‘We are battered and bruised’: N.C. trooper who died after month-long COVID-19 battle celebrated, laid to rest

Published: Mar. 21, 2021 at 5:17 PM EDT
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VANCE COUNTY, N.C. (WBTV) - A community said its goodbye to a North Carolina state trooper on Saturday, less than a week after losing his life after a long battle with COVID-19.

Master Trooper James “Brent” Montgomery was laid to rest Saturday following a “Celebration of Life” ceremony at South Henderson Church of God in Henderson, N.C.

The service was livestreamed on the North Carolina Highway Patrol Facebook page.

“We are heartbroken. We are battered and bruised. We honor this beloved, fallen hero,” said North Carolina State Highway Patrol commander Glenn McNeill.

Montgomery served for Troop C in District 4 with the North Carolina Highway Patrol for 15 years. He patroled Vance, Warren and Franklin counties, according to his obituary. He is survived by a wife, a son and two daughters.

Officials say Trooper James Montgomery, better known as “Brent,” of Troop C District 4 - Vance...
Officials say Trooper James Montgomery, better known as “Brent,” of Troop C District 4 - Vance County has been in intensive care for the last 12 days at UNC Hospitals in Chapel Hill battling the virus.(North Carolina State Highway Patrol)

The trooped died on Monday, March 15 after a month-long bout with COVID-19.

“Day-after-day, we were all privileged to watch Brent fight for his life, and the courage needed to fight fear and doubt,” McNeill said. “Collectively, all of our hearts hurt. But on this day, we make no mistake about celebrating Brent’s life, because ultimately, Brent conquered this life.”

Troopers are honoring Montgomery by wearing mourning bands in honor of him until 11:59 pm on the day of his funeral.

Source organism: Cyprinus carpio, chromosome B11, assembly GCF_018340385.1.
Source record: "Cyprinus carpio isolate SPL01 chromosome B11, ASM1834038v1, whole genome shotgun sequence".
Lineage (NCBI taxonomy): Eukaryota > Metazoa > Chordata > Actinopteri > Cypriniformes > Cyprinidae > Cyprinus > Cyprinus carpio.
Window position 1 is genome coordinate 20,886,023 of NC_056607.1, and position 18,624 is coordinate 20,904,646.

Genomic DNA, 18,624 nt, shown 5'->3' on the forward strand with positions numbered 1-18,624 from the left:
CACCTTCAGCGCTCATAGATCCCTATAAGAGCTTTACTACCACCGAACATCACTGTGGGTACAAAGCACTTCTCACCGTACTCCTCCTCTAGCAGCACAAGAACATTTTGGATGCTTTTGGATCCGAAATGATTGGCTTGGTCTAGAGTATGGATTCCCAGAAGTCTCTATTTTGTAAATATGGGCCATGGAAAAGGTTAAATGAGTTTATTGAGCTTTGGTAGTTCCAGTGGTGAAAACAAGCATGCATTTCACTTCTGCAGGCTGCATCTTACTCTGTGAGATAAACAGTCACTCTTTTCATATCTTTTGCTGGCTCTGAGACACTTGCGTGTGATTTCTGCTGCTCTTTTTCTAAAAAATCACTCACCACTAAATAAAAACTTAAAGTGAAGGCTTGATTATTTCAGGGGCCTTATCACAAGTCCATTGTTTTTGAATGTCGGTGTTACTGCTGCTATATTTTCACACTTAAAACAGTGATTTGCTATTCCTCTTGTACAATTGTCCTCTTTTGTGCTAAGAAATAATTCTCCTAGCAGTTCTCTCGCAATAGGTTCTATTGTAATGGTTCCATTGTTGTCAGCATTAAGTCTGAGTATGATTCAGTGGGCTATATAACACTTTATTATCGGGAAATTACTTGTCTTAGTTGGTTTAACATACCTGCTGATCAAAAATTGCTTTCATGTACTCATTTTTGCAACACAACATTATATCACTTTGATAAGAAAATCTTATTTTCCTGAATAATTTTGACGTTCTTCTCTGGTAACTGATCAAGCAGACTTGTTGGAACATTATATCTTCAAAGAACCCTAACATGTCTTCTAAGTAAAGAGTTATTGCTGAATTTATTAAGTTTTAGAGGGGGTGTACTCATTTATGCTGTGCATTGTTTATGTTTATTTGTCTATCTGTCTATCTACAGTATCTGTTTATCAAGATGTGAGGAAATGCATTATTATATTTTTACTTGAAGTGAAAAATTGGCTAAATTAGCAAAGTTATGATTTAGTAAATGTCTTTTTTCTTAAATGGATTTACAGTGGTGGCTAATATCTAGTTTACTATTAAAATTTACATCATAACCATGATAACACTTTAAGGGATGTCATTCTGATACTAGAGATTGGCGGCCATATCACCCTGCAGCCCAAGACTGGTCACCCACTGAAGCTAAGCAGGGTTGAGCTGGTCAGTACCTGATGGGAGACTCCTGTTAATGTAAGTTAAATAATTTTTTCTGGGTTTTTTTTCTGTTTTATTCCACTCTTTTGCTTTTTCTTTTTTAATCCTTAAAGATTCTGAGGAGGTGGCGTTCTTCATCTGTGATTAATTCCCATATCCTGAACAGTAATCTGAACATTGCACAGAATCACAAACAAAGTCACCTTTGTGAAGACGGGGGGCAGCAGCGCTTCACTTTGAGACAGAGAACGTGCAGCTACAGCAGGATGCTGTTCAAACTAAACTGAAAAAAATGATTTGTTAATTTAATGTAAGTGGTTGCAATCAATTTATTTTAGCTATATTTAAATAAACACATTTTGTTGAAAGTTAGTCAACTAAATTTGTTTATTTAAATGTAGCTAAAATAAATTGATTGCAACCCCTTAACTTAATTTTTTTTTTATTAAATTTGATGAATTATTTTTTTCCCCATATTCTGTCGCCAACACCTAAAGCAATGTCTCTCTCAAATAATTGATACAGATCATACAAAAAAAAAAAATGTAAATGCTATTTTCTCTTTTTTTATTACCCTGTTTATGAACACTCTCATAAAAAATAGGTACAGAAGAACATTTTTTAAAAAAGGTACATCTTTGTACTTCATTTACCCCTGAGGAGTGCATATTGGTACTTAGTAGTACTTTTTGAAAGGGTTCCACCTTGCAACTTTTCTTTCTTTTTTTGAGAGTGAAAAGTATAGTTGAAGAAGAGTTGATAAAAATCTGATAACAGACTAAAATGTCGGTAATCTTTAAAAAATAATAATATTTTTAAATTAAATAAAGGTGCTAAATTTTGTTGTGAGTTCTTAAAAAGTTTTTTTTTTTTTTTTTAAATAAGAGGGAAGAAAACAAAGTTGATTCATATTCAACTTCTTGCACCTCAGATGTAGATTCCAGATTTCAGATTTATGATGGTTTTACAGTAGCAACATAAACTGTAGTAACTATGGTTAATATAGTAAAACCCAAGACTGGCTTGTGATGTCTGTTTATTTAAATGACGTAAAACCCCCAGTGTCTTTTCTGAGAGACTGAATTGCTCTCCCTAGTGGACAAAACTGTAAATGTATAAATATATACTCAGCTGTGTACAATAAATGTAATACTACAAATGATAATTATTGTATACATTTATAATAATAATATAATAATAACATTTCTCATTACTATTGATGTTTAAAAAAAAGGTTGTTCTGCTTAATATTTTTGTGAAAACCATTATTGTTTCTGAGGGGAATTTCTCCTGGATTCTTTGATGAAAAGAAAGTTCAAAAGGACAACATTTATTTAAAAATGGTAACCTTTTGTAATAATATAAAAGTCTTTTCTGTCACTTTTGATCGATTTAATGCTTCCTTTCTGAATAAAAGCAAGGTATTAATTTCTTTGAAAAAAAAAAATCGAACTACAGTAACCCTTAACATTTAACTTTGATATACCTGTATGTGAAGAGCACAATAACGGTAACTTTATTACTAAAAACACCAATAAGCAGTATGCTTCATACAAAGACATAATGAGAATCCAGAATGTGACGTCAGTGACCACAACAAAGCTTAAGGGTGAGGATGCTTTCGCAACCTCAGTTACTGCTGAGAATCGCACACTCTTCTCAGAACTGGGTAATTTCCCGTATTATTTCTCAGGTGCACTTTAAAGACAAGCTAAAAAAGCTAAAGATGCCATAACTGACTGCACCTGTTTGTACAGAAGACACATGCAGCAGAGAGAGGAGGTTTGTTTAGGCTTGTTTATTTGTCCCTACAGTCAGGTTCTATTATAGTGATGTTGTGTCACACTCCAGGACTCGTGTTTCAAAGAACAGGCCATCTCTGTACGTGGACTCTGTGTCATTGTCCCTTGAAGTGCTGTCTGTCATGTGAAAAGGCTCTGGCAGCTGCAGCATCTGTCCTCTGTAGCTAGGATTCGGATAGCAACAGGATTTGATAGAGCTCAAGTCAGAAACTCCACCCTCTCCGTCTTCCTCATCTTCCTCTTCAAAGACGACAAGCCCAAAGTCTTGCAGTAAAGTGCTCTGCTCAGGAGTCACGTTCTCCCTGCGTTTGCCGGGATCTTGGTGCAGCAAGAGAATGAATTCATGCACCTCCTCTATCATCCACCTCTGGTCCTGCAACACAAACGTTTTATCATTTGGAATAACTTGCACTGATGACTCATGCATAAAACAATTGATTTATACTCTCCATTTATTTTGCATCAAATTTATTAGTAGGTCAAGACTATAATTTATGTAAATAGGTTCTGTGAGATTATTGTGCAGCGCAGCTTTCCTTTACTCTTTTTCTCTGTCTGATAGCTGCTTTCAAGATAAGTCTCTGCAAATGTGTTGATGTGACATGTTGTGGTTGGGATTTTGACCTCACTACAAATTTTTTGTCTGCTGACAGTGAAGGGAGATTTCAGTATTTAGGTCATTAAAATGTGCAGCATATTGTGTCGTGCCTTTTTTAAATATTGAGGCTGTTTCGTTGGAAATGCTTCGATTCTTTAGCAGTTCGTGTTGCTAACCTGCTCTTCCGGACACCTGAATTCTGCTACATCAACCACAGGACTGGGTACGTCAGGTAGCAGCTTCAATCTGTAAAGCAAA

“As a Patrol family, our collective hearts are heavy with sympathy and a sense of loss as we have lost a friend, brother and a dedicated public servant with the passing of Master Trooper James “Brent” Montgomery, C-440,” said CMcNeill. “Brent was a true warrior who fought a courageous battle against COVID-19 with the love and support of his wife Heather, and their three children; Jabe, Collin and Emma.”

According to the Raleigh News and Observer, Montgomery had been hospitalized since early February and was being treated for pneumonia related to the virus. According to media reports, he tested positive for COVID-19 on Feb. 1 and was hospitalized on Feb. 9.

He was put on a biPAP machine, which uses two levels of pressure to assist the lungs with breathing, on Feb. 16 — two days after his 23rd wedding anniversary, according to the News and Observer. He was put on a ventilator on Feb. 17.

Montgomery served and lived in Vance County in North Carolina.

“He had a kind heart and he had an amazing smile that he wanted to share with the world. As you know, state troopers are not famous for smiling. The joy Brent had, it was too great for Brent to hide it from the world,” McNeill said.

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